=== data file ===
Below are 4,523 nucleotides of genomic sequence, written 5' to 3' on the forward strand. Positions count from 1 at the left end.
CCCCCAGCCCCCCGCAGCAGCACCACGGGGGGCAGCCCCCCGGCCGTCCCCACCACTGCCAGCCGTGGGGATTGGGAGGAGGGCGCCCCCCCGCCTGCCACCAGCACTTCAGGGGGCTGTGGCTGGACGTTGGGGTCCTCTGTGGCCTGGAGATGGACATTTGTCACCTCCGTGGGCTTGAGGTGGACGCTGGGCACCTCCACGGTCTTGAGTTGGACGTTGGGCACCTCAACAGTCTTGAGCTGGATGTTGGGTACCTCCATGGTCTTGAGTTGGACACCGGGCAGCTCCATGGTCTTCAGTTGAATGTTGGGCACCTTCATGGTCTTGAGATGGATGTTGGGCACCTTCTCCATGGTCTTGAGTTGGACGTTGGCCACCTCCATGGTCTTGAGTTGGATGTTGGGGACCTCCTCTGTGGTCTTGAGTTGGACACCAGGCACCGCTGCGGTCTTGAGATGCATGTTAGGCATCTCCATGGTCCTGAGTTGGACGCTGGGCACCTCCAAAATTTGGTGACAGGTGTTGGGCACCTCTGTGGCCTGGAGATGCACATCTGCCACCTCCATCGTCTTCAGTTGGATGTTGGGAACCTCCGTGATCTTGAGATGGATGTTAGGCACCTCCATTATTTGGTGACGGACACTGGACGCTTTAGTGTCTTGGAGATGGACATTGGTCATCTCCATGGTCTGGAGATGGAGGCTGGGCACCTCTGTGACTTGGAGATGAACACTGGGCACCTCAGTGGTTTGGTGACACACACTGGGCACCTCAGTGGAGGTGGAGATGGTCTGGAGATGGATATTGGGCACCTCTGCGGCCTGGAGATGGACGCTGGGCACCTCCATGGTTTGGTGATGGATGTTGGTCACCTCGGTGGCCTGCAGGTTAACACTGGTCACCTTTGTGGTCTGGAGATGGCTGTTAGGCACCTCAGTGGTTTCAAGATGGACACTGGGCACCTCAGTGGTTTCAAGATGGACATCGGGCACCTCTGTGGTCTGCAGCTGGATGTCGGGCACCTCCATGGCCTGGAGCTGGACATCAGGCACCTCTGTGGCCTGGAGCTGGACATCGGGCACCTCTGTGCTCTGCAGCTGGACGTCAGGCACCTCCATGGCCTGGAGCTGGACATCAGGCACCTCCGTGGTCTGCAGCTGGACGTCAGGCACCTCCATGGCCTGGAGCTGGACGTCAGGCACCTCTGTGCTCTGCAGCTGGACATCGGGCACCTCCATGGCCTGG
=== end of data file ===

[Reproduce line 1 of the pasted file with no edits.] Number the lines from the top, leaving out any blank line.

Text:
Below are 4,523 nucleotides of genomic sequence, written 5' to 3' on the forward strand. Positions count from 1 at the left end.